A most Excellent and Remarkable SPEECH, DELIVERED By that Mirrour and Miracle of Princes, QƲEEN ELIZABETH, Of famous memory, in the Honourable the High Court of PARLIAMENT, in the seventeenth yeere of her REIGNE;

Wherein shee fully expresseth the duty of Princes to their Subjects, and that of Subjects to their Princes:

Setting forth also, the good Opinion She had of the Justice and Moderation of Our English PARLIAMENTS towards both Prince and People,

As it is faithfully collected out of the Records of the said PARLIAMENT;

A Discourse very suitable for these times.

London, Printed for Humphrey Richardson, Ianuary 28. An. Dom. 1643. ⟨1642⟩


A most Excellent and Remarkable SPEECH, Delivered by that Mirrour and Miracle of Princes, Queen Elizabeth, of famous memory, in the Honourable the High Court of Parliament. in the seventeenth yeere of her Re [...]gne.

My Lord,

THis present Session of Parliament ga­thered together by Our command, for the good of Our selfe and the prosperity of Our, Subjects, Wee wish may be as fortunate to them as conducing to Our intents, which shall still guide themselves to the ad­vancement of Our peoples wel-fare. We are not ignorant of the imbecil­lity and unablenesse of Our sex to governe such a powerfull and mighty Kingdom as this is, strong in faction, through rea­son of diversity of Religion now raigning in it, forraigne Princes, especially the Pope and the King of Spaine, Our in­veterate enemies, in regard of the profession of the Gospell, who, both by practices abroad, and incitations of Our Sub­jects at home, have sought all meanes to deprive Us of the royalty of this Our Hereditary Kingdome; such and so bloody [Page 4] [...] of the [...] lo [...] the true Worship of God, that they never cease, like ro­ring Lyons, to goe about day and night, seeking whom they may devoure: but though feare be naturally incident to Ou [...] sex, it is banished from the condition of a Prince; as We [...] a [...] a woman. We may feare to fall under their malice; as Wee are a Prince, the Soveraigne of this Kingdome, Wee cannot dread their attempts, knowing that the awe which is in­tailed upon Majesty, hath power to strike dead all such en­terprizes of the most desperate traytors that are; and for Our owne part. We shall no wayes be carelesse of Our owne secu­rity: but as you, my Lords, and Our honourable the House of Commons, have beene well and judiciously advised in en­acting good and wholesome lawes against these inhumane and barbarous traytors, the Recusants of this Kingdome, so shall We without regard or feare of any, see they be put in ex­ecution. We have made it alwayes Our principall study, my Lords, to be well experienced in the duty of Princes to­wards their people, and by the instructions both of the Divine and Humane lawes, We find that Princes have as neere a re­lation, and as strict an obligation to their Subjects, as Subjects have to them; secundum morem principis, after the manner which a Prince can be ingaged or obliged, that is, by the bond fealed to the people at the Coronation; every Prince cove­nants with the people, to defend them from all injuries, domesticke and forraigne, to institute and ordaine good and wholesome lawes for their security, from oppressions one from another, and from the Prince himselfe, who by the un­limited power and prerogative of his royalty, may onely, and yet more grievously afflict the people then the people can any way injure one another; the people being equall one with another, and obliged to the same lawes, the Prince be­ing above them. And surely wrongs from equalls are easilier righted then from superiours, the eminence of power oft eithes blinding the Eagles eyes of equity.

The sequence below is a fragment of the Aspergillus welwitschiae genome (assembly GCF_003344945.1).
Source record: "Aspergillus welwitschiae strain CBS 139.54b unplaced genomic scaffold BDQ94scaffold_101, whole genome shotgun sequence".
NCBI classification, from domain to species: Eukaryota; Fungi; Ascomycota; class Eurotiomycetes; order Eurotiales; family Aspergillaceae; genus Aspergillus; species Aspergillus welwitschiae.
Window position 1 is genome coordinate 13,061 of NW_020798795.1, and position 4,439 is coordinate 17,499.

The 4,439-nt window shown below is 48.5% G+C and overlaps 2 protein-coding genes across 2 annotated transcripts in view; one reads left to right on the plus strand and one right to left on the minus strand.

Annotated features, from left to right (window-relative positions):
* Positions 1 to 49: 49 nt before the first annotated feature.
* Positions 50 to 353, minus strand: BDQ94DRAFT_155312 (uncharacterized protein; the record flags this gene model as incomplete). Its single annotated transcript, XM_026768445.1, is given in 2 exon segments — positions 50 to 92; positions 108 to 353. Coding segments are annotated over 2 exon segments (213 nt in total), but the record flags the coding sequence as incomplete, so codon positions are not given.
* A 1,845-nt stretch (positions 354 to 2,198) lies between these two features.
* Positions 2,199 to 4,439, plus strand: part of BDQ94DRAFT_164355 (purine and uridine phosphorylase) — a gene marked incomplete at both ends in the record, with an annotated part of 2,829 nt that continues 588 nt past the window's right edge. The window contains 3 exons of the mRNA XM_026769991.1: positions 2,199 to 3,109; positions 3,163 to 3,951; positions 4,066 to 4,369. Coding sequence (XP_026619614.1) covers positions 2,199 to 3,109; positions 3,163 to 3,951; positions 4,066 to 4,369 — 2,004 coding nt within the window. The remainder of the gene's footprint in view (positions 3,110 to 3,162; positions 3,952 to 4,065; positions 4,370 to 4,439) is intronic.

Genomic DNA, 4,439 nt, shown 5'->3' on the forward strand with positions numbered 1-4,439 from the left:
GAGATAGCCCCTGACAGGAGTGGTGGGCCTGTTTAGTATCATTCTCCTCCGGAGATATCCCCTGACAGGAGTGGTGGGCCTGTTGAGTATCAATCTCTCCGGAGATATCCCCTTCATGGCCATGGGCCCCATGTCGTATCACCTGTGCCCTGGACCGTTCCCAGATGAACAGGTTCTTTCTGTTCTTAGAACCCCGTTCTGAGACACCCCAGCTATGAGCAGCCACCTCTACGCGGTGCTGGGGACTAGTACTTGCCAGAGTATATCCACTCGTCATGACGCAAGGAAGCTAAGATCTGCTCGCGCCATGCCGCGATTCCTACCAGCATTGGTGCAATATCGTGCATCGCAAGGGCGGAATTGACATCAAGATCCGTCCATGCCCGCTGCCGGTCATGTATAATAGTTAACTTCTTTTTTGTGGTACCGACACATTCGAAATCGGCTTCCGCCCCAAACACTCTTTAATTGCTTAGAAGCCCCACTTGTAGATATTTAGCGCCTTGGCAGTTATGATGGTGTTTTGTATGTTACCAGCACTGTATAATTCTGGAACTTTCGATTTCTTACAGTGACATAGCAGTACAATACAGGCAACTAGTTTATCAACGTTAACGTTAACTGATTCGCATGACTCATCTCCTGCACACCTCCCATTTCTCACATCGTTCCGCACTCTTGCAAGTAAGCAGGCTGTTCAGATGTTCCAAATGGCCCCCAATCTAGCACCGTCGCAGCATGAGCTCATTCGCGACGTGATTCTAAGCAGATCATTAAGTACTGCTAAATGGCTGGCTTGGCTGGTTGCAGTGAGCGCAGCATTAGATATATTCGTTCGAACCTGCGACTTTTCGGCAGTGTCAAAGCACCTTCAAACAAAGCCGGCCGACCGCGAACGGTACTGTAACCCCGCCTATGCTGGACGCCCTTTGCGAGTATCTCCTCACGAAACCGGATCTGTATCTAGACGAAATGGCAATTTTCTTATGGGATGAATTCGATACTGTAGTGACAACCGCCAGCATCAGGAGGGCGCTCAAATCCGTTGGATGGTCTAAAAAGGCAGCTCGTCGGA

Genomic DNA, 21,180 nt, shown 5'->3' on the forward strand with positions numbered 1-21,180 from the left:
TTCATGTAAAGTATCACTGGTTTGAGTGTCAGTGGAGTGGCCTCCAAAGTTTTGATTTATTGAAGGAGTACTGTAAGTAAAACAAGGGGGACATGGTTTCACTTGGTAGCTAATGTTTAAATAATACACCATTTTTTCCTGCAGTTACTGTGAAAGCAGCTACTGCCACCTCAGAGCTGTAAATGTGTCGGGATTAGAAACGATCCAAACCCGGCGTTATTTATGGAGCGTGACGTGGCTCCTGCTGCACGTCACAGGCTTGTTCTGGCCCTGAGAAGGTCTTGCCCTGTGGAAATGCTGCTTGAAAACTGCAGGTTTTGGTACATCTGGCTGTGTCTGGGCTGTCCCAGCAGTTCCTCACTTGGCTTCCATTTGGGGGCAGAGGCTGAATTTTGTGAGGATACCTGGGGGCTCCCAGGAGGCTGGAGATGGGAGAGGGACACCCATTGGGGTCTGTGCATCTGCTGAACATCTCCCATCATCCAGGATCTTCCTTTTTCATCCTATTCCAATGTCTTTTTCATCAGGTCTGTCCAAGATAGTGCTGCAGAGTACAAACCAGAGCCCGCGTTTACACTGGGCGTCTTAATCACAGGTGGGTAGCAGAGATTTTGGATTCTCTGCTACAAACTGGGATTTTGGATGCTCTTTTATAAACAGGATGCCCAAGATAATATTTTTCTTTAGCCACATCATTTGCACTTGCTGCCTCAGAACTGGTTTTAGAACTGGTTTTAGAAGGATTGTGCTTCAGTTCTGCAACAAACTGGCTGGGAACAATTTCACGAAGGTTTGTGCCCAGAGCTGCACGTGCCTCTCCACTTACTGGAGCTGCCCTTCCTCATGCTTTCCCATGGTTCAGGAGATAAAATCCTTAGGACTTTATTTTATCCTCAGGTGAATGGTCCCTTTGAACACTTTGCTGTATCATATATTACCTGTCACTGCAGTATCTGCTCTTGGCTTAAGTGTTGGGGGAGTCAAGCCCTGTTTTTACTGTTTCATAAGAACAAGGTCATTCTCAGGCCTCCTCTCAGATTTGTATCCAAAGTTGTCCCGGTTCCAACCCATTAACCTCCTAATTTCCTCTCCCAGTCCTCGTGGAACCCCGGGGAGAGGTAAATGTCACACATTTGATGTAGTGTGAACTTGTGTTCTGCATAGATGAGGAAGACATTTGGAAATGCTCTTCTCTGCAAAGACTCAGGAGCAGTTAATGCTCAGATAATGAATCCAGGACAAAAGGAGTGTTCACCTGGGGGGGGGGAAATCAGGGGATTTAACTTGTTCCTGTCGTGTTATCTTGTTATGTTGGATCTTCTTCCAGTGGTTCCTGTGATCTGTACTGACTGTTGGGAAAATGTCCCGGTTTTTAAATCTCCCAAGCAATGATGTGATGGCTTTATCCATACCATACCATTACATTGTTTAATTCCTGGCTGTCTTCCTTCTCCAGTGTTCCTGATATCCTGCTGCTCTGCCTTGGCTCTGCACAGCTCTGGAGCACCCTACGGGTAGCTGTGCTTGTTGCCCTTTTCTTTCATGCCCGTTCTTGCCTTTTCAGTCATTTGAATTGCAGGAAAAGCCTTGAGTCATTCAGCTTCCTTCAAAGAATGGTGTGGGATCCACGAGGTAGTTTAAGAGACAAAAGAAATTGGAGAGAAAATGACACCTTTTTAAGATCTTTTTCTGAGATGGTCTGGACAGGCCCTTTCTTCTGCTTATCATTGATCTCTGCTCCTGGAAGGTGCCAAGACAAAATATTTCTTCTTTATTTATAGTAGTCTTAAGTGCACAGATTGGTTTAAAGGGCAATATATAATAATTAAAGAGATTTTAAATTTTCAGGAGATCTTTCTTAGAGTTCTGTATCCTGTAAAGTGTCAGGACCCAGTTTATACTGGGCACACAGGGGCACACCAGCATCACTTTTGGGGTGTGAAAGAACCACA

A Prince should therefore be toward the people, as that [Page 5] great Prophet Samuel was toward the Israelites, whom, when hee had judged for many yeares, hee boldly challeng'd the whole Congregation to attest against him whose Oxe, or whose Asse he had taken, or from whom he had received any bribe to pervert Justice.

This, my Lords, have We in Our consideration and reso­lution, set downe as Our president in the government of this Our English Israel, whom Gods mercies have notified his peculiar people, and this we shall ever accomplish, the due administration of Justice. Princes as they are Gods on earth in title, should be so in their actions: and We call you all to witnesse, my Lords, this day, that in this seventeenth yeare of Our raigne over you, We have never performed any act preduciall to the liberty, or opposite to the known lawes of the land, which have been confirmed to them by so many Kings, Our Royall Progenitors; and surely what Monarch of England that shall at any time goe about to alienate the property of the Subject, or impose on their immunities any innovation, or diminishment, can never boast himselfe to be absolute Soveraigne of this Kingdome, nor to injoy His Crowne and dignity, with the well wishes, and affections of his Subjects; for so large is the charter of the English Sub­jects liberty, which the piety of Our Royall Predecessors have granted them, and the merit of their own ancestors purchased, that they are a free people, if compared with other Nations, who groan under the yoak and heavy burdens laid on their servile necks by their Soveraignes, custome in suffring, making them undergo their suffrings with-patience.